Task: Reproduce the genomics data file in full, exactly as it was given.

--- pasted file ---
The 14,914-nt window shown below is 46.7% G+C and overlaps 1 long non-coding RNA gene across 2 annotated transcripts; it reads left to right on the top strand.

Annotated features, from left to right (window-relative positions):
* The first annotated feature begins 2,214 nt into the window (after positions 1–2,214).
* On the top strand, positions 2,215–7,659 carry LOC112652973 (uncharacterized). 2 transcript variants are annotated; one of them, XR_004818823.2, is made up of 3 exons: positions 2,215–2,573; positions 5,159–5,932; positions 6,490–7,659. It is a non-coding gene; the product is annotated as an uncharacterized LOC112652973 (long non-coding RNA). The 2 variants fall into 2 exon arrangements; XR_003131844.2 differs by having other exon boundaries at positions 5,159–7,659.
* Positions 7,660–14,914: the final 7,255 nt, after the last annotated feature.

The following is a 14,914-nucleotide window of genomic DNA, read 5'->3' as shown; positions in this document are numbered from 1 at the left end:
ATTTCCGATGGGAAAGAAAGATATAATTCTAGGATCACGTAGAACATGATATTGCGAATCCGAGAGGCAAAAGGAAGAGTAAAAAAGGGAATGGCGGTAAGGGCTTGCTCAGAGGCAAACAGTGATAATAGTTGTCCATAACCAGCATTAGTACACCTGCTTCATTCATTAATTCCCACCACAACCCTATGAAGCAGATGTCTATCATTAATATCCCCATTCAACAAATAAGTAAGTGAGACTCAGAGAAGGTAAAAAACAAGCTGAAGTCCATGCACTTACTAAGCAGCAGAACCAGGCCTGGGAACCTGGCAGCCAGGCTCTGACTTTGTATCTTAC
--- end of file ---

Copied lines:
The 14,914-nt window shown below is 46.7% G+C and overlaps 1 long non-coding RNA gene across 2 annotated transcripts; it reads left to right on the top strand.

Annotated features, from left to right (window-relative positions):
* The first annotated feature begins 2,214 nt into the window (after positions 1–2,214).
* On the top strand, positions 2,215–7,659 carry LOC112652973 (uncharacterized). 2 transcript variants are annotated; one of them, XR_004818823.2, is made up of 3 exons: positions 2,215–2,573; positions 5,159–5,932; positions 6,490–7,659. It is a non-coding gene; the product is annotated as an uncharacterized LOC112652973 (long non-coding RNA). The 2 variants fall into 2 exon arrangements; XR_003131844.2 differs by having other exon boundaries at positions 5,159–7,659.
* Positions 7,660–14,914: the final 7,255 nt, after the last annotated feature.

The following is a 14,914-nucleotide window of genomic DNA, read 5'->3' as shown; positions in this document are numbered from 1 at the left end:
ATTTCCGATGGGAAAGAAAGATATAATTCTAGGATCACGTAGAACATGATATTGCGAATCCGAGAGGCAAAAGGAAGAGTAAAAAAGGGAATGGCGGTAAGGGCTTGCTCAGAGGCAAACAGTGATAATAGTTGTCCATAACCAGCATTAGTACACCTGCTTCATTCATTAATTCCCACCACAACCCTATGAAGCAGATGTCTATCATTAATATCCCCATTCAACAAATAAGTAAGTGAGACTCAGAGAAGGTAAAAAACAAGCTGAAGTCCATGCACTTACTAAGCAGCAGAACCAGGCCTGGGAACCTGGCAGCCAGGCTCTGACTTTGTATCTTAC